Inhaling Prehistory: Exploring the Smoking Culture of the Eastern Woodlands
Pipes, pipe-smoked plants, and the tradition of smoking in the Eastern Woodlands of North America have long interested anthropologists and archaeologists because these artifacts and activities are viewed as material correlates of ritual, ceremonial, and religious activities. While pipes are regularly recovered from archaeological sites, the remains of plants materials that were smoked are far more difficult to recover. Traditionally, the identification of pipe-smoked plants, such as tobacco, have been identified through the analysis of macroremains recovered from archaeological sites. The earliest comes from Middle Woodland period contexts at the Smiling Dan site in Illinois. However, pipes themselves predate evidence of tobacco in the region, leaving many questions unanswered about the smoking culture. Over the past two decades’ chemical analysis of pipe residues have made substantial contributions in this area. A chemical signature for nicotine identified in a pipe from West Virginia demonstrated the efficacy of gas chromatography/mass spectrometry (GC/MS) and pushed the earliest dates for tobacco use back approximately 2,000 years. Here, we present the results of our recent GC/MS study on pipe residues from the region. We use these results to contribute to ongoing investigations into the timing, transmission, use, and customs surrounding tobacco and the smoking culture.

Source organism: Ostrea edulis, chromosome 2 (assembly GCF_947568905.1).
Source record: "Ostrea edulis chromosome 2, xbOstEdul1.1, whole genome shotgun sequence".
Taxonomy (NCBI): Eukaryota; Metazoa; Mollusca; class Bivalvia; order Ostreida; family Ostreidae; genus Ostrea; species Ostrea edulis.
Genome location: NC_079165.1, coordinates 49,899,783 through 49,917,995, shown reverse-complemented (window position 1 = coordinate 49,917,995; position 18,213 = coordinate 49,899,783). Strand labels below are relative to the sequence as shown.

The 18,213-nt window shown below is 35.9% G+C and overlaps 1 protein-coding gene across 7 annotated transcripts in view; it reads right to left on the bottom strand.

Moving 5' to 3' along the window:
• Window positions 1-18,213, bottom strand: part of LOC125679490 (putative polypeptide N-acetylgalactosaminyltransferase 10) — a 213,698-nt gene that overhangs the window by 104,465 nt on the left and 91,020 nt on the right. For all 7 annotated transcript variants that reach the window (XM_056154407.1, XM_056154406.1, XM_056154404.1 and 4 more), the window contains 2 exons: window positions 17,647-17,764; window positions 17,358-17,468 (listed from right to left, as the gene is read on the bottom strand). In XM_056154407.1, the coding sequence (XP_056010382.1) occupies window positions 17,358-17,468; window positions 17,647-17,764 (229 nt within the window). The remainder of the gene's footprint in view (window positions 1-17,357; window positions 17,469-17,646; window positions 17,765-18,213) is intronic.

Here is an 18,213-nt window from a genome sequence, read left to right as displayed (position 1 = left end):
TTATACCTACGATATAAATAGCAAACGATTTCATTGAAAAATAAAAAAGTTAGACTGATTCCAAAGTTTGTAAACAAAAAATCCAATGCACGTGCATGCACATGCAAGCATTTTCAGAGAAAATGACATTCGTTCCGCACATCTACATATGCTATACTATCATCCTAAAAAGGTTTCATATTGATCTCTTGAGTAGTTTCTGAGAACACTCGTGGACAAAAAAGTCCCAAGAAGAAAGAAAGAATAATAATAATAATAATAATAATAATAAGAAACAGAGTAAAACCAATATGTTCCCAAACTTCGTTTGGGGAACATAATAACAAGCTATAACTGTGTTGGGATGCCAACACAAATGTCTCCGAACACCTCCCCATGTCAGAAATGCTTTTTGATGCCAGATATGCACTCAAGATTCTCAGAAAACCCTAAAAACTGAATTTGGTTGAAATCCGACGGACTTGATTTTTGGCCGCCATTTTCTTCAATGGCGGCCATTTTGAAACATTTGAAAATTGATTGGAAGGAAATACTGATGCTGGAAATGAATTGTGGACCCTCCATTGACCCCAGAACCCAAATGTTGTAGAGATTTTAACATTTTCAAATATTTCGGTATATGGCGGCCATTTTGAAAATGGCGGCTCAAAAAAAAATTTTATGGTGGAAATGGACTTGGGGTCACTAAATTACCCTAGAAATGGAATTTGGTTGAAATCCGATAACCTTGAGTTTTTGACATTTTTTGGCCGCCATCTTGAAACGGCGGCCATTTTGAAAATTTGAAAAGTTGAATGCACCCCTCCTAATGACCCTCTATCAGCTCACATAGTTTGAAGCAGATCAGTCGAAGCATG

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Inhaling Prehistory: Exploring the Smoking Culture of the Eastern Woodlands. Stephen Carmody, Ryan Hunt, Jera Davis, Natalie Prodanovich, Jon Russ. Presented at The 81st Annual Meeting of the Society for American Archaeology, Vancouver, British Columbia. 2017 ( tDAR id: 431910)
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min long: -91.274; min lat: 24.847 ; max long: -72.642; max lat: 36.386 ;
Abstract Id(s): 15445